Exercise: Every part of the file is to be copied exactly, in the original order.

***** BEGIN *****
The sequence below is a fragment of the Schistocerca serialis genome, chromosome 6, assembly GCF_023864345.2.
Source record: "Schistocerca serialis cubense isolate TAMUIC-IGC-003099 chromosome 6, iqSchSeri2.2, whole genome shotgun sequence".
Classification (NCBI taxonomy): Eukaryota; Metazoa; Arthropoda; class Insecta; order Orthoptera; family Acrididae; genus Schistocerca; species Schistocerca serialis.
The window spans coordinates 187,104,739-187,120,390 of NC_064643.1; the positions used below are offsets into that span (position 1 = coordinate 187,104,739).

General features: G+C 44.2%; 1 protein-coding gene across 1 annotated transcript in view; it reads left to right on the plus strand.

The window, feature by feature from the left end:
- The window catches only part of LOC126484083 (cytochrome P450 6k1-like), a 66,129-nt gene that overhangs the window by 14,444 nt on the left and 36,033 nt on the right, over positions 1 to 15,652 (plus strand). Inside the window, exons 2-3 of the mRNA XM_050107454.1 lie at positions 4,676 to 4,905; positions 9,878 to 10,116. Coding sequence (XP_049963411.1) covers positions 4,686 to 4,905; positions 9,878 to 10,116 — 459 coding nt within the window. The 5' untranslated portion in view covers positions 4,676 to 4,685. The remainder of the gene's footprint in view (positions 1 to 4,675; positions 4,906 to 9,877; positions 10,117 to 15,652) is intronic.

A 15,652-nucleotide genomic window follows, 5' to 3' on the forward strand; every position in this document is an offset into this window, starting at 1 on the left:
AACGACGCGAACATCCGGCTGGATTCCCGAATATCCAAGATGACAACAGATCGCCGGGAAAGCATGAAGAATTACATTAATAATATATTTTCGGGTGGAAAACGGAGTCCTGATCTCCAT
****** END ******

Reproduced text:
The sequence below is a fragment of the Schistocerca serialis genome, chromosome 6, assembly GCF_023864345.2.
Source record: "Schistocerca serialis cubense isolate TAMUIC-IGC-003099 chromosome 6, iqSchSeri2.2, whole genome shotgun sequence".
Classification (NCBI taxonomy): Eukaryota; Metazoa; Arthropoda; class Insecta; order Orthoptera; family Acrididae; genus Schistocerca; species Schistocerca serialis.
The window spans coordinates 187,104,739-187,120,390 of NC_064643.1; the positions used below are offsets into that span (position 1 = coordinate 187,104,739).

General features: G+C 44.2%; 1 protein-coding gene across 1 annotated transcript in view; it reads left to right on the plus strand.

The window, feature by feature from the left end:
- The window catches only part of LOC126484083 (cytochrome P450 6k1-like), a 66,129-nt gene that overhangs the window by 14,444 nt on the left and 36,033 nt on the right, over positions 1 to 15,652 (plus strand). Inside the window, exons 2-3 of the mRNA XM_050107454.1 lie at positions 4,676 to 4,905; positions 9,878 to 10,116. Coding sequence (XP_049963411.1) covers positions 4,686 to 4,905; positions 9,878 to 10,116 — 459 coding nt within the window. The 5' untranslated portion in view covers positions 4,676 to 4,685. The remainder of the gene's footprint in view (positions 1 to 4,675; positions 4,906 to 9,877; positions 10,117 to 15,652) is intronic.

A 15,652-nucleotide genomic window follows, 5' to 3' on the forward strand; every position in this document is an offset into this window, starting at 1 on the left:
AACGACGCGAACATCCGGCTGGATTCCCGAATATCCAAGATGACAACAGATCGCCGGGAAAGCATGAAGAATTACATTAATAATATATTTTCGGGTGGAAAACGGAGTCCTGATCTCCAT